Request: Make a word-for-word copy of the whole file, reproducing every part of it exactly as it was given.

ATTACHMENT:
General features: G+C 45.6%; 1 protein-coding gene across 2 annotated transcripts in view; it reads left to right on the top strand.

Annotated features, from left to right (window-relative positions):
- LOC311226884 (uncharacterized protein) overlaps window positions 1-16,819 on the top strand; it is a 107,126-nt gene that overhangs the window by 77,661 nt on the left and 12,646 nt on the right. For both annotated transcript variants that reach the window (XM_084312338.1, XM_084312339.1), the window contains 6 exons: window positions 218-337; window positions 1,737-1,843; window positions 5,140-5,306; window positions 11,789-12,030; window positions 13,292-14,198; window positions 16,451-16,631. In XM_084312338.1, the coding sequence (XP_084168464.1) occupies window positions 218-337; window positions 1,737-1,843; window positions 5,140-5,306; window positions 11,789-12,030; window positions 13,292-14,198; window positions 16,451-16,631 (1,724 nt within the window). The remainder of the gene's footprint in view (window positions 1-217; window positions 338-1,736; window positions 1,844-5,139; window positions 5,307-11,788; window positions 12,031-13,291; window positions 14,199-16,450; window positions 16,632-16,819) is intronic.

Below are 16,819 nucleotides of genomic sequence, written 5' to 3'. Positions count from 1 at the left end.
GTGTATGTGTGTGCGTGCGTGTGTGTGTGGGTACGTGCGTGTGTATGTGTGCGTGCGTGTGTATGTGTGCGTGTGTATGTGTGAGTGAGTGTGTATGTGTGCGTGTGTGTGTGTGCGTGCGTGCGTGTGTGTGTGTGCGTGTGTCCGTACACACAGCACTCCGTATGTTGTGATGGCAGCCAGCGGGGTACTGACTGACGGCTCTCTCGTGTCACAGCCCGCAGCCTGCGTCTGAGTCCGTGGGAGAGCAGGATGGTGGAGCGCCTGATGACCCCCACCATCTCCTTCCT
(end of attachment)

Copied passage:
General features: G+C 45.6%; 1 protein-coding gene across 2 annotated transcripts in view; it reads left to right on the top strand.

Annotated features, from left to right (window-relative positions):
- LOC311226884 (uncharacterized protein) overlaps window positions 1-16,819 on the top strand; it is a 107,126-nt gene that overhangs the window by 77,661 nt on the left and 12,646 nt on the right. For both annotated transcript variants that reach the window (XM_084312338.1, XM_084312339.1), the window contains 6 exons: window positions 218-337; window positions 1,737-1,843; window positions 5,140-5,306; window positions 11,789-12,030; window positions 13,292-14,198; window positions 16,451-16,631. In XM_084312338.1, the coding sequence (XP_084168464.1) occupies window positions 218-337; window positions 1,737-1,843; window positions 5,140-5,306; window positions 11,789-12,030; window positions 13,292-14,198; window positions 16,451-16,631 (1,724 nt within the window). The remainder of the gene's footprint in view (window positions 1-217; window positions 338-1,736; window positions 1,844-5,139; window positions 5,307-11,788; window positions 12,031-13,291; window positions 14,199-16,450; window positions 16,632-16,819) is intronic.

Below are 16,819 nucleotides of genomic sequence, written 5' to 3'. Positions count from 1 at the left end.
GTGTATGTGTGTGCGTGCGTGTGTGTGTGGGTACGTGCGTGTGTATGTGTGCGTGCGTGTGTATGTGTGCGTGTGTATGTGTGAGTGAGTGTGTATGTGTGCGTGTGTGTGTGTGCGTGCGTGCGTGTGTGTGTGTGCGTGTGTCCGTACACACAGCACTCCGTATGTTGTGATGGCAGCCAGCGGGGTACTGACTGACGGCTCTCTCGTGTCACAGCCCGCAGCCTGCGTCTGAGTCCGTGGGAGAGCAGGATGGTGGAGCGCCTGATGACCCCCACCATCTCCTTCCT